Two in five workers polled in Singapore's first nationally representative survey on workplace sexual harassment said they have been victims of such unwelcome sexual advances or remarks in the office in the past five years.
About one in three of those who were harassed suffered at the hands of their boss or someone more senior than them in the office.
But only one in three victims reported the harassment to their boss, a senior person at work or their human resource department.
The study was carried out by market research firm Ipsos and gender equality organisation Association of Women for Action and Research (Aware).
A total of 1,000 Singaporeans and permanent residents, both working men and women, were polled online in November last year, Aware said in a statement yesterday.
Of those who said they were sexually harassed at work, 18 per cent said they received crude and distressing remarks, jokes or gestures of a sexual or sexist nature.
Another 16 per cent heard offensive or alarming remarks or questions about their body, appearance or sexual activities, while some 13 per cent were physically touched in an unwelcome way.
But only one in three reported the harassment to an official authority at work.
Those who did not said they wanted to forget the unpleasant experience or felt what they had experienced was not serious enough. Some also felt they had no evidence of the wrongdoing.
In about 40 per cent of the harassment cases reported by the victims to their management, the perpetrator was reassigned to another job role or sacked.
However, in about 20 per cent of the cases, the harasser faced no consequence despite evidence of the offence.
Ms Shailey Hingorani, Aware's head of research and advocacy, said of the study: "It affirms that workplace sexual harassment is a pervasive and urgent problem."
In 2019, Aware started the Workplace Harassment and Discrimination Advisory Service offering support to people facing harassment at work.
Among those it has helped was Maria (not her real name), who was groped by a colleague who is her peer at work.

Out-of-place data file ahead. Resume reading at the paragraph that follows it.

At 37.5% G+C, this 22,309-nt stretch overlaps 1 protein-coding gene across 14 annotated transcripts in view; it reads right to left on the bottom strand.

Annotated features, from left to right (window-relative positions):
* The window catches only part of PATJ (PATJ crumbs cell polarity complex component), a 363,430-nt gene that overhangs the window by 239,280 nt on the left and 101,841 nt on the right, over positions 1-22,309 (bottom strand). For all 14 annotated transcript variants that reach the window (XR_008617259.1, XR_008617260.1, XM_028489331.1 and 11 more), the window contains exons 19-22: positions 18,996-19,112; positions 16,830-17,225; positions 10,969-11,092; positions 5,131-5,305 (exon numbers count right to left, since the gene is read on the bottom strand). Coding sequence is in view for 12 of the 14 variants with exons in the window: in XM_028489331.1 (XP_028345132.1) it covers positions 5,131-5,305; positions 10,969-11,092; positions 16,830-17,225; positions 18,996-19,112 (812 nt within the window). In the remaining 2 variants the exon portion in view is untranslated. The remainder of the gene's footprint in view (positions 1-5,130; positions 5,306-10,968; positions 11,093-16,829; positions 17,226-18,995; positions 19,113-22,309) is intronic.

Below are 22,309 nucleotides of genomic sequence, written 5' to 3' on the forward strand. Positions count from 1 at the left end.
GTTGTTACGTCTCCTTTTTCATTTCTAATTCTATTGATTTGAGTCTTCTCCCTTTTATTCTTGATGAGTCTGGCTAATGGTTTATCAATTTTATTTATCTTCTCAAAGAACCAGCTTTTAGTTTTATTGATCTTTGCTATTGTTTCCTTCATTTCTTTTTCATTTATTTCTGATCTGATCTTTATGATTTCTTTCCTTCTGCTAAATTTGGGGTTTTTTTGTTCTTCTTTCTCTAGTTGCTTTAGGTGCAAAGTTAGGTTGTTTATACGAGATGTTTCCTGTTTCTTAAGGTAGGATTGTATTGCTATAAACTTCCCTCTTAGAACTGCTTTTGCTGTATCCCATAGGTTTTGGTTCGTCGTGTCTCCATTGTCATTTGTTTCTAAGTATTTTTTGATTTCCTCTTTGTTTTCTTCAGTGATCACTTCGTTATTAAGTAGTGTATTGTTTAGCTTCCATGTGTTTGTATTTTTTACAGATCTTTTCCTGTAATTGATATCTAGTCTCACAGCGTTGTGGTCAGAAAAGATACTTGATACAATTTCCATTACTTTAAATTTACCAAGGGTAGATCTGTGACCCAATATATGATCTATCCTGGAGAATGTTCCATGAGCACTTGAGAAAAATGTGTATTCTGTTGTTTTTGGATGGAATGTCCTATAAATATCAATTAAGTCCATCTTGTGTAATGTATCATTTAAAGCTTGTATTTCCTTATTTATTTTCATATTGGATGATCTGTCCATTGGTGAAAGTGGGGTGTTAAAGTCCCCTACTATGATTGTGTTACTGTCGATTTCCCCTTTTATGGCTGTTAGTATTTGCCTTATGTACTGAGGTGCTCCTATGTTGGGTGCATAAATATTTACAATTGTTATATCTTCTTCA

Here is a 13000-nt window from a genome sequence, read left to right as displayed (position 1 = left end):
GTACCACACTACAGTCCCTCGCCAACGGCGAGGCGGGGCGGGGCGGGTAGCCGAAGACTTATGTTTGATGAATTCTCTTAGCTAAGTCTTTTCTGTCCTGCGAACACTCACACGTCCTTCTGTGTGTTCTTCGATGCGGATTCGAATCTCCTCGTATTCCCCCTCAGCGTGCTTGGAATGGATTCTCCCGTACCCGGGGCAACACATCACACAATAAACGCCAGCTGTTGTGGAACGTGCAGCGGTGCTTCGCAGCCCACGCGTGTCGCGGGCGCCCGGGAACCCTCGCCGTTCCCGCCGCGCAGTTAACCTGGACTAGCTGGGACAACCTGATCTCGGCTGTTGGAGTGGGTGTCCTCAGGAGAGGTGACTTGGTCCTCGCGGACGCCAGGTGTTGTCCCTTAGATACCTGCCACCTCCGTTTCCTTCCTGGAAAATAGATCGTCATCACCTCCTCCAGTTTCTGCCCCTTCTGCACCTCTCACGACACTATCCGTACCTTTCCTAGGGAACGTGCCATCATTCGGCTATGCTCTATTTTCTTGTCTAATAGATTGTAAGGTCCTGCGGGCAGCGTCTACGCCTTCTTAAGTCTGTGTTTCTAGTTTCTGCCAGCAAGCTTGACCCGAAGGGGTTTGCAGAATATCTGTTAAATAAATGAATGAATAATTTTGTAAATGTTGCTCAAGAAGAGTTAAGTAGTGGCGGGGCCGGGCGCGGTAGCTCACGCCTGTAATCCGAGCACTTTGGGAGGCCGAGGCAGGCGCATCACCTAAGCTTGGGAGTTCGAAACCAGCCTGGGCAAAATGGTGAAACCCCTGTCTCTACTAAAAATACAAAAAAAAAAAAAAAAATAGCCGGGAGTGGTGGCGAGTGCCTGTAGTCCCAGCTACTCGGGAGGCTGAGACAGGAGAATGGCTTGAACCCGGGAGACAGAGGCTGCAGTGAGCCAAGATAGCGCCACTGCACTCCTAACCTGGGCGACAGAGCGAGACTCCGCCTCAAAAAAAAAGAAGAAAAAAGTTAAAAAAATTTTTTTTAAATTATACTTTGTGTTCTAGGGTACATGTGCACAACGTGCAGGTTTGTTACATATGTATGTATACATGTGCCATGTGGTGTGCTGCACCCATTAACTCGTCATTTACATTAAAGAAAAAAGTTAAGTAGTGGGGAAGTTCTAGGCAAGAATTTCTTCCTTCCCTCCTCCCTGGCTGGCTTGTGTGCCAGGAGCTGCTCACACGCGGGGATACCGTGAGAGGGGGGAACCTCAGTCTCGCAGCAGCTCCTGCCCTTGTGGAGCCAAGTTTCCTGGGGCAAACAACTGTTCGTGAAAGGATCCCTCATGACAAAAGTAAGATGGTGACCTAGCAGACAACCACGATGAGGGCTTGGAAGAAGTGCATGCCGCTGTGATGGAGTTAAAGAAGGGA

She filed a police report and the company started an internal investigation.
But the man continued to make Maria feel unsafe at work, and she decided to quit.
Then there is Jonathan (not his real name), whose male supervisor made comments about his private parts, among other acts of harassment.
Jonathan reported the matter to his company's human resource department, but his complaint was dismissed as "HR found it hard to believe that a man could be subject to sexual harassment", Aware said.
Calling on the Government to introduce legislation against workplace harassment, Aware also said there should be regular anti-harassment training across industries and the universal adoption of grievance-handling policies.
Ms Hingorani said: "Giving employers an explicit statutory obligation to prevent and address sexual harassment, and educating workers on the remedies available to them against their employers would provide a firm foundation from which to eradicate this very insidious and damaging behaviour."
Commenting on the study, Singapore Human Resources Institute executive director Alvin Goh said that companies should develop an anti-harassment policy with a clear explanation of what harassment is and also look into developing training programmes for all their staff to prevent such harassment and support affected victims.
A spokesman for the Institute for Human Resource Professionals said: "Societal norms are evolving and more employers are today taking steps to implement workplace practices to address the problem of sexual harassment."
How to deal with such incidents
Advice from gender equality group Association of Women for Action and Research (Aware) on how to deal with sexual harassment in the workplace.
• Consider talking to someone you trust.
• Seek advice or counselling from an organisation or service that specialises in helping those who have experienced sexual harassment, such as Aware's Workplace Harassment and Discrimination Advisory. This can be for emotional support, advice on the next steps to take and, in some cases, practical support such as befriending services and referral to legal help.
• Review your company's internal workplace sexual harassment policies. Not all companies have such a policy, but it is good to check if yours has one and if so, what the protocols are. You may want to look out for confidentiality clauses, who to approach and how to file a report internally.
• Document everything you can. To the best of your memory, keep a detailed written record of any actions, comments or incidents that occurred. This could include a date, place and description of what happened, if there were witnesses, and what your own reaction was. If there are texts or e-mails, save them. If you choose to file a report either legally or internally, this may be used as evidence.
•Aware's Workplace Harassment and Discrimination Advisory is a free service providing advice and support to those facing discrimination or harassment at work. You can call them on 6950-9191.